Every year, the Bureau of Labor Statistics puts out its annual measurement of union membership in America. In 2022, union density—the percentage of workers who are union members—went down (as usual), but in terms of raw numbers, total union membership went up by 273,000 people. This gain in raw membership was then touted by the AFL-CIO and similar organizations as proof of how popular unions are. (Union density is a much more meaningful statistic, but it keeps going down, so they prefer to tout other numbers that appear to be going up.) Now, consider the fact that the size of the reporting error the Teamsters made is almost equivalent to the size of the total union membership gain in America for the year! That’s how big this is. The BLS told me that their measurements are based on household surveys, not direct reporting from unions, so it will presumably not need to be adjusted now that the Teamsters have corrected their figure. Still: It’s a big fucking number of union members to just appear, and then disappear, with little notice.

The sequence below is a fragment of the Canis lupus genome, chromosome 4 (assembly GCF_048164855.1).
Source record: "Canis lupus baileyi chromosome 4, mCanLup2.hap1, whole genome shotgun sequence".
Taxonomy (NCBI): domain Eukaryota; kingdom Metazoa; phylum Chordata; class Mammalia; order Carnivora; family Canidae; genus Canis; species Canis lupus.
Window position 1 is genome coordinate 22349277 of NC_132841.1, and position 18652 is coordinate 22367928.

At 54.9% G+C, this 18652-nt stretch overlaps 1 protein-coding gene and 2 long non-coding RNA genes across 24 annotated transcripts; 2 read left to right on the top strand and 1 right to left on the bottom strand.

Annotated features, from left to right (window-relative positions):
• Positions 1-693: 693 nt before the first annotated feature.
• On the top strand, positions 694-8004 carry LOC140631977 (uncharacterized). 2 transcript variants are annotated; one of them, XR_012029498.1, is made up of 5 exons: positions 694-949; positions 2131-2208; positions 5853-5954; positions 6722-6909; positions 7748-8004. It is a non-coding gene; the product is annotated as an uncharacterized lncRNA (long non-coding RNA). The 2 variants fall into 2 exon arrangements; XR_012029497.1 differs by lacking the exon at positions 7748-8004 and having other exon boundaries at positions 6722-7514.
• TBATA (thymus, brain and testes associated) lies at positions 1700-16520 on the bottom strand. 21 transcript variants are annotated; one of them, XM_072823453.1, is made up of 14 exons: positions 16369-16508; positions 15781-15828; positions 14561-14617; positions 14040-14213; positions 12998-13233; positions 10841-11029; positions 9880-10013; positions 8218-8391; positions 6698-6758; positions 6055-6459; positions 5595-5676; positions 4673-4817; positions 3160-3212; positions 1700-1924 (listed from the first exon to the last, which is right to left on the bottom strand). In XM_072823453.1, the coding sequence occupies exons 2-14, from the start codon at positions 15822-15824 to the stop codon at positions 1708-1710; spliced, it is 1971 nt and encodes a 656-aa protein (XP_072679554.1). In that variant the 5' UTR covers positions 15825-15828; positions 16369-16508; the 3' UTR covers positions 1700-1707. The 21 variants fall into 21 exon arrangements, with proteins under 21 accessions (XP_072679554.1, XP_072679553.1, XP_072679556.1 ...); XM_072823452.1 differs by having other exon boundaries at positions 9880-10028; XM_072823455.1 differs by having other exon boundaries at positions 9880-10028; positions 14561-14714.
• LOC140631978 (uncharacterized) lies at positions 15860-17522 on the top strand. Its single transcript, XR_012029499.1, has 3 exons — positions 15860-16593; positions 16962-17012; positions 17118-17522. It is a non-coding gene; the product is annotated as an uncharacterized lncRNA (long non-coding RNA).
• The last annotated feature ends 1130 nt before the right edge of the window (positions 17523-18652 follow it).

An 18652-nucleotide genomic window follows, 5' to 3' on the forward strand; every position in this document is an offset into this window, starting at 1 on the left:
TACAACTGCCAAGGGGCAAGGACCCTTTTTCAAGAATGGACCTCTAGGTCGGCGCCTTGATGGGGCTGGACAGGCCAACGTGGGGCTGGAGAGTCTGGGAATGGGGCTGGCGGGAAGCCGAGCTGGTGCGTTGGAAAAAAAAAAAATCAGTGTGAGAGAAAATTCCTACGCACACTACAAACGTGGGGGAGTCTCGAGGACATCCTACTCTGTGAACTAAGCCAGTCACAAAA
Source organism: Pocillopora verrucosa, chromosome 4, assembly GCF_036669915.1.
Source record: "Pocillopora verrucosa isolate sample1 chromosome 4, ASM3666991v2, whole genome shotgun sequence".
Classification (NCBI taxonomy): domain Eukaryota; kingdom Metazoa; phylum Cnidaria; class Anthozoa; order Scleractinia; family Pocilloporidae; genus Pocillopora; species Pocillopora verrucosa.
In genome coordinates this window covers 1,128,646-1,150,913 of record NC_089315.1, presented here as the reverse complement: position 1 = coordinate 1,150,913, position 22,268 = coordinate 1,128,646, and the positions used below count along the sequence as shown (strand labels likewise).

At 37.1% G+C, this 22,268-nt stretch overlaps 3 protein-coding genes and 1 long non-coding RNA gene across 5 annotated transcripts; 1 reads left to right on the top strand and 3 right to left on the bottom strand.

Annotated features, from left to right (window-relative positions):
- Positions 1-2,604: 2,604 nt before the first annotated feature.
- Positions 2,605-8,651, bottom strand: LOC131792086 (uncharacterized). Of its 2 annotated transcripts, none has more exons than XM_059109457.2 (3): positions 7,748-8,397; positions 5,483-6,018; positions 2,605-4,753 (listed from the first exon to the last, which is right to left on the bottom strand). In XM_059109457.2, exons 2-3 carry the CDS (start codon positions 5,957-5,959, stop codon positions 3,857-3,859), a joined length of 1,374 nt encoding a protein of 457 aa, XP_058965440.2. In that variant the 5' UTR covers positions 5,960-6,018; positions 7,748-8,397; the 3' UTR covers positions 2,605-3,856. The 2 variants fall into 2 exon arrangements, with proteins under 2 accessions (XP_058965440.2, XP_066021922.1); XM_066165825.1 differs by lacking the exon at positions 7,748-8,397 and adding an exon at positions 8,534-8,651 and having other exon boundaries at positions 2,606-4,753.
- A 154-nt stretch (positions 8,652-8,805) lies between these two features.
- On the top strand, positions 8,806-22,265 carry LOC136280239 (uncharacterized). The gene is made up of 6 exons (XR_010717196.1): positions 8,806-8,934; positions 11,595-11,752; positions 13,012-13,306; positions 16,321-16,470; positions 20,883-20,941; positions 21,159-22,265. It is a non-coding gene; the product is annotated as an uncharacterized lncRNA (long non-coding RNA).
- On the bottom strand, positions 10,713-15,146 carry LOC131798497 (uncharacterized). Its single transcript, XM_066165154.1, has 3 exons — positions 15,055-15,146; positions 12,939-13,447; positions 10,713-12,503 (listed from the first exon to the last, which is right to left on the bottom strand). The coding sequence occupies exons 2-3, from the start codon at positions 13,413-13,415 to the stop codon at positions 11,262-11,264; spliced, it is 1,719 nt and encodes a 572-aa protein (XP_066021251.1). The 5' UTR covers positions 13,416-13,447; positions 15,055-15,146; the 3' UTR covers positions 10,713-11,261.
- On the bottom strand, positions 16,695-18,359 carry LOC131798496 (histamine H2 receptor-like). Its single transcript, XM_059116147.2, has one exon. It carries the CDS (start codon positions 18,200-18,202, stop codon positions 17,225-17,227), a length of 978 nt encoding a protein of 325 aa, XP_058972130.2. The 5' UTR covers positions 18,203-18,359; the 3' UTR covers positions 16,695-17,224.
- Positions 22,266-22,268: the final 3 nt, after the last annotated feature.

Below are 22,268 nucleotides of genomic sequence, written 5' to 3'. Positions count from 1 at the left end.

I am not writing about this to point fingers or cast blame. I am writing about it to say that the fact that a mistake this big can happen is pretty good evidence of how broken and decrepit the structures are holding the labor movement together. In particular the press, of which I am a part. I believe and have argued at length that 1) Inequality is America’s biggest problem, and 2) Strengthening organized labor is the best way to fix it. (If you don’t believe this please buy my book, coming in early 2024!) That means that unions, as weak as they may be now, are vitally important to the health of American society. And as a power center, there should be a robust press covering the world of labor. But there’s not. There are a relative handful of heroic, very attractive labor reporters, many of them freelancers, stretching to cover hundreds of unions and millions of workers. It is a net with very big holes—holes big enough for two hundred thousand imaginary Teamsters to pass through unnoticed.